Mason County Memories… ‘Red-Eyed Creature Reported in W.Va.’


By Chris Rizer - Mason County Memories



The Mothman Statue in downtown Point Pleasant, pictured, remains a tourist destination. This year, COVID-19 concerns canceled the annual festival which would’ve taken place this weekend.

The Mothman Statue in downtown Point Pleasant, pictured, remains a tourist destination. This year, COVID-19 concerns canceled the annual festival which would’ve taken place this weekend.


Ed Lowe | Courtesy

That’s a front page headline from the November 19th, 1966 edition of the Stars and Stripes, the newspaper of the United States Armed Forces, only three days after the breaking story “Couples See Man-Sized Bird…Creature…Something” appeared in the Point Pleasant Register.

We all know the story. On the night of November 15th, 1966, Roger and Linda Scarberry and Steve and Mary Mallette were out in the TNT Area in Roger’s ’57 Bel Air. As they were passing the old North Power Plant, they saw two monstrous glowing red eyes, and to their horror, those eyes belonged to a seven foot tall winged creature like nothing they’d ever seen. Like I think anyone would do, they got the heck out of there. The only problem? This thing was fast, able to keep up with their car all the way back to town.

Now, if it was me, a million dollars wouldn’t have made me to go back to the TNT Area. But before they told anybody, the Scarberrys and Mallettes wanted to make sure they weren’t crazy. They turned around and headed back up the road, and sure enough, they had only made it as far as the C.C. Lewis farm before they saw it again. That was enough for them, and they hurried to Tiny’s Drive-In to call the police. Deputy Sheriff Millard Halstead met them and could see that they weren’t drunk and were clearly terrified of something, so he went with them to the North Power Plant. Something there had knocked up a cloud of coal dust, but the creature didn’t appear.

The next morning, Sheriff George Johnson held a press conference, the result of which was that famous first headline in the Register. At first, the Scarberrys and Mallettes were ridiculed, and many people in town figured that they were just out for a joyride, drunk, high (this was 1966, after all), or even just made it all up. Halstead assured everyone that they were weren’t drunk or high when he met them at Tiny’s, but that still left the option that maybe it was all just a big joke. At least, until there were more sightings…

Over the next year, there were at least 100 sightings of this creature, dubbed the Mothman by local and national media. Several of these were reputable people with good reputations in the community, and a few were people trained to be observant (police officers and such). With that many sightings, it’s hard to completely discount the idea that ‘something’ was out in the TNT Area. What exactly it was remains up for debate.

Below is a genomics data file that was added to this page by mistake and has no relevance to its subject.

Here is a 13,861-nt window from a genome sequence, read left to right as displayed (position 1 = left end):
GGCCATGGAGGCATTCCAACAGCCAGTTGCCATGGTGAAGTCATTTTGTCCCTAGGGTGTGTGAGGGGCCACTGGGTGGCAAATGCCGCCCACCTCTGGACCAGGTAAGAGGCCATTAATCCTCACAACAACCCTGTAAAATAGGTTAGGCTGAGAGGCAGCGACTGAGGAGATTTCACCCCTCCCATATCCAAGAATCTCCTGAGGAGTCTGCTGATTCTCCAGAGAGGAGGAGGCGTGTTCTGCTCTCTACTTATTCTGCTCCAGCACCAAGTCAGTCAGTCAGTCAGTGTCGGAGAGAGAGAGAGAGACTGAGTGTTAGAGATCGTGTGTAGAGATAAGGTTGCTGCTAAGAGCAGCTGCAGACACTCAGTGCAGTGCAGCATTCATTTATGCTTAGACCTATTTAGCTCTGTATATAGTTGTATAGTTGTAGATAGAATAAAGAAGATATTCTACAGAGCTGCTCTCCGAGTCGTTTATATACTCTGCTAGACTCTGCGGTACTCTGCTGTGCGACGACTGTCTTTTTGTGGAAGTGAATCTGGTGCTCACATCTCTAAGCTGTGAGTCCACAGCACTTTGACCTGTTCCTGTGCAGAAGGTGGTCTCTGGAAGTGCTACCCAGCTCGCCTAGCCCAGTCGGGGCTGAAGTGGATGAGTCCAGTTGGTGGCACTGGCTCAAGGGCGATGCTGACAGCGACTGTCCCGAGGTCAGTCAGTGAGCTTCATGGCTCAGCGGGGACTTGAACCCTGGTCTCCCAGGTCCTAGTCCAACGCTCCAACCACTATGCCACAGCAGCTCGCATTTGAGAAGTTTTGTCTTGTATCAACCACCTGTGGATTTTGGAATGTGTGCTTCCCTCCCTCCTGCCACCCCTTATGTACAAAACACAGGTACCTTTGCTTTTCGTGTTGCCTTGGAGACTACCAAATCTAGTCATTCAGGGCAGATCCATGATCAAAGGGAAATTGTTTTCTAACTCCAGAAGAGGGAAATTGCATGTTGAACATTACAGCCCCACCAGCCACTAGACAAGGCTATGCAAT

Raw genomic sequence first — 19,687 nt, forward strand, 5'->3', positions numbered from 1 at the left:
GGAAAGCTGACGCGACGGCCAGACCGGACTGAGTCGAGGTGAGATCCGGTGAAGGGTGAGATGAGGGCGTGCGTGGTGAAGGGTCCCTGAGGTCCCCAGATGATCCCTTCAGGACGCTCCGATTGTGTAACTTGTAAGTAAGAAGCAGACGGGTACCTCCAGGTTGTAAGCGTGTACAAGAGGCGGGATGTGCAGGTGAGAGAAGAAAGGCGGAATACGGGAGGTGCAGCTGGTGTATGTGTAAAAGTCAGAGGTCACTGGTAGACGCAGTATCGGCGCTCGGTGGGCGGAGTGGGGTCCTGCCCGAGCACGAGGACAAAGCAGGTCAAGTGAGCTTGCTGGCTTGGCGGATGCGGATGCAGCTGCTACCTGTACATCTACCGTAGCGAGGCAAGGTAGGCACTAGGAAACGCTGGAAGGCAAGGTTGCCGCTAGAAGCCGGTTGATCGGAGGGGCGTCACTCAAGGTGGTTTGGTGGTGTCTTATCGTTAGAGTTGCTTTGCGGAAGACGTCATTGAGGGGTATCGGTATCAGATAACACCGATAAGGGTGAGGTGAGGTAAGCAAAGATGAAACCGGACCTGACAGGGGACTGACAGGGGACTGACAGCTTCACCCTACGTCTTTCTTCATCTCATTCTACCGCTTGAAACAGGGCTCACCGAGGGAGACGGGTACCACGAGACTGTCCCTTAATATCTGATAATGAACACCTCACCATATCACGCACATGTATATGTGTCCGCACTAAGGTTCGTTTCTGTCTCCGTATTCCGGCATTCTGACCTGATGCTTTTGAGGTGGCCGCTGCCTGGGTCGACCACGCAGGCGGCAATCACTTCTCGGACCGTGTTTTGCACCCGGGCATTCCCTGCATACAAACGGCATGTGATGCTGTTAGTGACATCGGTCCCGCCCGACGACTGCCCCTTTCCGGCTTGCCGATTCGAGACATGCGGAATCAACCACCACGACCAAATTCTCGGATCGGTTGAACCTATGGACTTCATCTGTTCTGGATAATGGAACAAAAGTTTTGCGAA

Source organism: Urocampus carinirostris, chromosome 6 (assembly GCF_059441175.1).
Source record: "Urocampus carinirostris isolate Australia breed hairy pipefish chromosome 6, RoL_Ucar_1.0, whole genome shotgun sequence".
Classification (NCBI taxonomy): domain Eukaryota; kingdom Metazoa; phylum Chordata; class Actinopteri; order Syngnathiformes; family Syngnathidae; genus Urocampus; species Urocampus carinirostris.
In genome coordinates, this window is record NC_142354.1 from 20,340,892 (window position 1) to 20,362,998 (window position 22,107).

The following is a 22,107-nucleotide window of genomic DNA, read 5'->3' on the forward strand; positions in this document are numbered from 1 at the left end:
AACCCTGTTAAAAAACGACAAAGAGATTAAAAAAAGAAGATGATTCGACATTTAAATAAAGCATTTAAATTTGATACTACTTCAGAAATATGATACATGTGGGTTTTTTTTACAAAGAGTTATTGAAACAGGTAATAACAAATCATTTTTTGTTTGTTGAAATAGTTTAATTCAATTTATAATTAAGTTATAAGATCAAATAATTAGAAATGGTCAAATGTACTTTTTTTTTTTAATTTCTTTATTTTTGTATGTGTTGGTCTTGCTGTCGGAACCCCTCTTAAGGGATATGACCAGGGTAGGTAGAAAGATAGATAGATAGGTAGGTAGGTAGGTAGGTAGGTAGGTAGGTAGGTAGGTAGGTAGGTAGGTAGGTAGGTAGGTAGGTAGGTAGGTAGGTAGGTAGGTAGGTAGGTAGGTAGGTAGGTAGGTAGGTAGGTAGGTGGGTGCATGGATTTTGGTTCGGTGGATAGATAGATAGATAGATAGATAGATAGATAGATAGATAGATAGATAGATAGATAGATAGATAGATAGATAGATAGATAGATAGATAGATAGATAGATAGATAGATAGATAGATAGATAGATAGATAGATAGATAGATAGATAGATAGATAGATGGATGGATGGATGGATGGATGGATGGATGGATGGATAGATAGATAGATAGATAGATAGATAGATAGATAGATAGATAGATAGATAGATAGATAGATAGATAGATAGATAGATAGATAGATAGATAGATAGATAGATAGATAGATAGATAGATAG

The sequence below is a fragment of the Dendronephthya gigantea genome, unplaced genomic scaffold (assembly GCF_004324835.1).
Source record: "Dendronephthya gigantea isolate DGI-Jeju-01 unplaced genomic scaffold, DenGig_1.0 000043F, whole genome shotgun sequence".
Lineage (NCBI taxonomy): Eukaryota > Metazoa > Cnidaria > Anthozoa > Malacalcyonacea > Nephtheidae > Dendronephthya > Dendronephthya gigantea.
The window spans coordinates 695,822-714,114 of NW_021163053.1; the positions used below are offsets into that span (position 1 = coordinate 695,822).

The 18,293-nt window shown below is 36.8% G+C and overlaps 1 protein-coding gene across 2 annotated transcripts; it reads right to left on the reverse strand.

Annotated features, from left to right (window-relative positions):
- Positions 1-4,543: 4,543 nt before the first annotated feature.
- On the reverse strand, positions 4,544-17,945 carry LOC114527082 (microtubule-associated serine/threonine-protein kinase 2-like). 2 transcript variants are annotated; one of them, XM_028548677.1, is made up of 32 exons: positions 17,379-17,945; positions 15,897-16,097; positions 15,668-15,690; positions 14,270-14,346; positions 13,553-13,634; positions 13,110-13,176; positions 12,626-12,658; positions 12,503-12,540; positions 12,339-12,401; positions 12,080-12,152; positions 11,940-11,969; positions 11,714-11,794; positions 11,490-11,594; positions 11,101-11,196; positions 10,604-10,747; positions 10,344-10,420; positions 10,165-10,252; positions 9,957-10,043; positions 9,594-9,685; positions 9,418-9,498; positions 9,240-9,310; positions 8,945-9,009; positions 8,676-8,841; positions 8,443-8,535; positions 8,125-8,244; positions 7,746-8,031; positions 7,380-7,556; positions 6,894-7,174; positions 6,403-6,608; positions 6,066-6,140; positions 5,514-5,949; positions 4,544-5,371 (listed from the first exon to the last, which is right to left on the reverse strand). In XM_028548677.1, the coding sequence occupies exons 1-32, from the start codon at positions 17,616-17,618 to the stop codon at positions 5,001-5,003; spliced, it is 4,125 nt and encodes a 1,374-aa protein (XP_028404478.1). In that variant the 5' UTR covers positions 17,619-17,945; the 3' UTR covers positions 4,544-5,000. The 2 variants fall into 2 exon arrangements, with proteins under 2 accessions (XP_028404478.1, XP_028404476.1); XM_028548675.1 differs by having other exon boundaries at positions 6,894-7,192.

Was it the Mothman? And if so, what even is the Mothman? Everything from a previously unknown creature, to a known creature mutated by the pollution in the TNT Area, to an interdimensional alien has been suggested.

Could it have been something even older, something from legend? Some have connected the story of the Mothman to Cornstalk’s Curse, in which it would be either the vengeful spirit animal of murdered chieftain Red Hawk or a manifestation of the Thunder Bird.

Or, is this a simple case of misidentification? Biologists and skeptics suggest that it could have been a large barn owl or a sandhill crane, a bird rarely seen in West Virginia but could end up here if it got off track during its migration. Fully grown, they stand a little over five feet tall and have a seven foot wingspan. They also have mostly grey feathers, with large red circles around the eyes. Surely though, one of the many hunters or outdoorsy types who reported seeing the Mothman would have recognized it as a crane? Right?….

Either way, whether you think there’s something to the story or not, or whether the Mothman was a cryptid or sandhill crane, it is certainly a major asset for Point Pleasant today! The Mothman legend brings nearly 100,000 people and well over $3 million a year into Point Pleasant. It’s unique, it’s weird, it’s different, and it gets people off the highway. Then while they’re here, we introduce them to Tu-Endie-Wei, the River Museum, Gallery 409, our shops and restaurants, the Riverfront Park and all of our outdoor opportunities, and more often than not, those visitors fall in love with Point Pleasant and come back time and time again.

Information from the Point Pleasant Register, Athens Messenger, and other 1966 news reports.

The Mothman Statue in downtown Point Pleasant, pictured, remains a tourist destination. This year, COVID-19 concerns canceled the annual festival which would’ve taken place this weekend.
https://www.mydailyregister.com/wp-content/uploads/sites/24/2021/09/web1_9.18-Mothra.jpgThe Mothman Statue in downtown Point Pleasant, pictured, remains a tourist destination. This year, COVID-19 concerns canceled the annual festival which would’ve taken place this weekend. Ed Lowe | Courtesy

By Chris Rizer

Mason County Memories

Chris Rizer is the president of the Mason County Historical & Preservation Society and director of Main Street Point Pleasant, reach him at masonchps@gmail.com.

Chris Rizer is the president of the Mason County Historical & Preservation Society and director of Main Street Point Pleasant, reach him at masonchps@gmail.com.